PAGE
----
It’s not always what it seems

My Saturday morning began rather ordinarily. I woke up, made a quick breakfast, and began my typical perusing of the various social media websites I frequent. As I was listening to some tunes, something befuddling appeared on my Twitter feed at 9:16 a.m. It was a tweet from NFL insider Jay Glazer reporting two individuals, a Kansas City Chiefs football player and another person, had been shot at the Chiefs’ practice facility.

Numerous reports from various NFL insiders and analysts I follow soon emerged, acting almost as pieces to a puzzle. 25-year-old Chiefs player. Shot himself in front of his coach and general manager. Murdered his girlfriend. Kansas City Police Department refuse to reveal his identity. The details provoked the eerie feeling that a murder-mystery was playing out right before my eyes. Finally, just a mere two hours after the initial tweet, a name was finally dropped: Jovan Belcher.

Kansas City Police Department reported Belcher had shot his girlfriend before driving to Arrowhead Stadium where he committed suicide before his coach Romeo Crennel and general manager. Something was wrong with Belcher mentally I thought, and my suspicions only grew when insider Jason La Canfora tweeted, “Chiefs are shocked, Belcher had no history of anything like this, seen as a good kid, close to Crennel. he recently had child w/girlfriend.”

The media began to sound off almost instantly. During halftime of the Sunday Night Football game the following day, Bob Costas went on a spiel that addressed gun control. Costas quoted columnist Jason Whitlock, whose column can be read here, “If Jovan Belcher didn’t possess a gun, he and Kasandra Perkins would both be alive today.” Not only did the comment not pertain to the football game, it also contained no logic whatsoever. I could go off on a quasi-political rant about gun control, but politics have no reason to be brought into such a somber topic. Gun control may decrease the amount of gun-related crimes, but would it cut down on other violent crimes like, I don’t know, domestic violence? It’s doubtful that banning guns would stop someone mentally unhinged from finding other ways to murder their loved one and eventually kill themselves.

Of course the average Twitter user also had the opportunity to make their voice heard. While the majority of reactions could be described as straight confusion, others took a more hostile approach. It wasn’t uncommon to stumble upon tweets telling Belcher to “rest in hell” or affirming that “hell is nice and hot for Jovan Belcher,” among other more explicit and inappropriate statements. Alas, Belcher was not the only victim of these tweets, as those who tweeted “R.I.P. Jovan Belcher” were not spared.

Indeed, the circumstances of his death are extremely horrifying and even selfish, but I refuse to believe this was just an act of random violence. None of us can even fathom what could have been going through Belcher’s head at the time of the murder-suicide. Who knows his concussion history? Perhaps he had an underlying mental problem? This is only pure speculation of course, but to think that a 25 year old that had an entire life ahead of him and a newly born child would wake up, murder his girlfriend, and then kill himself for no apparent reason is both an ignorant and ludicrous assumption.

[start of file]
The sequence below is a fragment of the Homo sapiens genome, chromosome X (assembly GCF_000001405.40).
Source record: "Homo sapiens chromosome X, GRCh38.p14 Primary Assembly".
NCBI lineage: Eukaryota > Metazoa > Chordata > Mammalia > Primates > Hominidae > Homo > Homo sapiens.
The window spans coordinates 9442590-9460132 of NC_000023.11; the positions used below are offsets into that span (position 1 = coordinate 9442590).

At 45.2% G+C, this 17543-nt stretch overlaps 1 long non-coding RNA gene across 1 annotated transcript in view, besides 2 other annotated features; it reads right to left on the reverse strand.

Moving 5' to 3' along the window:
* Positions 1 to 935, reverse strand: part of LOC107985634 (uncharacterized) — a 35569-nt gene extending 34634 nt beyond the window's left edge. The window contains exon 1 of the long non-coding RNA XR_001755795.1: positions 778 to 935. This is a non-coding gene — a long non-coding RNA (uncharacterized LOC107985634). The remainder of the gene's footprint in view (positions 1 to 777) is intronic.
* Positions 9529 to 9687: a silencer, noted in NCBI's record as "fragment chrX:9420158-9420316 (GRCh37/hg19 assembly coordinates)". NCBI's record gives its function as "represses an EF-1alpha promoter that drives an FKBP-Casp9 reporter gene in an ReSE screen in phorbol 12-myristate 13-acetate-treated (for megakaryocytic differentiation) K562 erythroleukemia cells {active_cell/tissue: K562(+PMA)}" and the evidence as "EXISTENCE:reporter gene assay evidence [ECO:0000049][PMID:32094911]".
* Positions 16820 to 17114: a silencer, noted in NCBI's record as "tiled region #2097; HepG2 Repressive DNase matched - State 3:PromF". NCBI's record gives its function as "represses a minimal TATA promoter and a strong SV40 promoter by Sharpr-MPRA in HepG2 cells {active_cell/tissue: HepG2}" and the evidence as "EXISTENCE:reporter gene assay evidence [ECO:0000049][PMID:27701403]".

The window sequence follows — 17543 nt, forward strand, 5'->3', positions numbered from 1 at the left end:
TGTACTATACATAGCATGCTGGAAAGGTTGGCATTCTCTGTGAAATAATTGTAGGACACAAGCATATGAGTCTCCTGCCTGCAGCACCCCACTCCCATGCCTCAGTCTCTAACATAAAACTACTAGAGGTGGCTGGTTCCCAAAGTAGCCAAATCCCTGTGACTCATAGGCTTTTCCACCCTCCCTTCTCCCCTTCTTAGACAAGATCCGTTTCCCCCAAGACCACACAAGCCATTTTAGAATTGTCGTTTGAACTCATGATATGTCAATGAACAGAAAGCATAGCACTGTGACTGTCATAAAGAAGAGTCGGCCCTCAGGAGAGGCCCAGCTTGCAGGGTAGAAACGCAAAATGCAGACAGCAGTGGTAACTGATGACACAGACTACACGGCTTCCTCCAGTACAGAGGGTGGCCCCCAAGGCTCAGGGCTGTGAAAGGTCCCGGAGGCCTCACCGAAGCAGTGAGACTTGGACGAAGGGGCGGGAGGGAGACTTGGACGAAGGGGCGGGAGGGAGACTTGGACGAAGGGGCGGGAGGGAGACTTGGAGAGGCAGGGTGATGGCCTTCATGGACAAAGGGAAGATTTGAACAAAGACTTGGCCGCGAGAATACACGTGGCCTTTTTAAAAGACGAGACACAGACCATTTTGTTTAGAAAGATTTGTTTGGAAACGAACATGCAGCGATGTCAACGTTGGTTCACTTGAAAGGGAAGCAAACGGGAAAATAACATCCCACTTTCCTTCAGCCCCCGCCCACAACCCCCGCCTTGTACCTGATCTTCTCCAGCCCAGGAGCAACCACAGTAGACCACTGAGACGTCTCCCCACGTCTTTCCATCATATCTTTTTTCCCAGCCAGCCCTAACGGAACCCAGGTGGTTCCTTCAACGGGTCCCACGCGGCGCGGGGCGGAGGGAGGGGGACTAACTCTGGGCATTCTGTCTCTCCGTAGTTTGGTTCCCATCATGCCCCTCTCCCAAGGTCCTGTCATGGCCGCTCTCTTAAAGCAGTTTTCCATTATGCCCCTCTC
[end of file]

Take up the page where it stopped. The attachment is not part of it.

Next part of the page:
And that’s why some opted to pay their respects to the dead. Maybe those of us who are saying “R.I.P. Jovan Belcher” are saying it because the demons inside his head have finally been exorcised and he can now truly rest in peace. In no way is this a condonation of Belcher’s acts, not even in the slightest, but what people need to know is that this man may have been going through something we don’t understand.

The news hit me harder than I’d imagine because the situation reminded me of something familiar that occurred a little over five years ago: the Chris Benoit double murder-suicide. Benoit, who had been one of my beloved pro wrestlers as a child, had uncharacteristically murdered his wife and child before he killed himself. Benoit was known as being peaceful and kept to himself, which is why I believe Benoit was not all there. Like Belcher, Benoit was involved in a concussion-laden occupation, making head trauma a real possibility.

We can continue to play the guessing game all we want, but in the end, we may never fully understand why people like Benoit or Belcher would commit uncharacteristic and violent acts. This fact alone is why I have some level of understanding in these situations. Never would I even imagine Benoit killing his family, and I’m sure if I knew the man Belcher supposedly was I wouldn’t expect him to kill his girlfriend or himself, which leads me to believe something was wrong deep down inside these men.

There are a lot of things we can learn from this horrific and tragic event. As Chiefs quarterback Brady Quinn said in his postgame press conference, “Hopefully, people can learn from this and try to actually help if someone is battling something deeper on the inside than what they are revealing on a day-to-day basis.” Is that smiling, happy-go-lucky friend really all that he seems? That’s why this situation has had such a profound effect on me; it has opened my eyes and shown me that people may be struggling with something we may never understand.

In the end, it is important not to forget about all those involved. I would like to send my deepest condolences to the Belcher family, the Perkins family, the Chiefs organization, and most of all, Belcher’s three month old child.

Rest in peace, Jovan Belcher and Kasandra Perkins.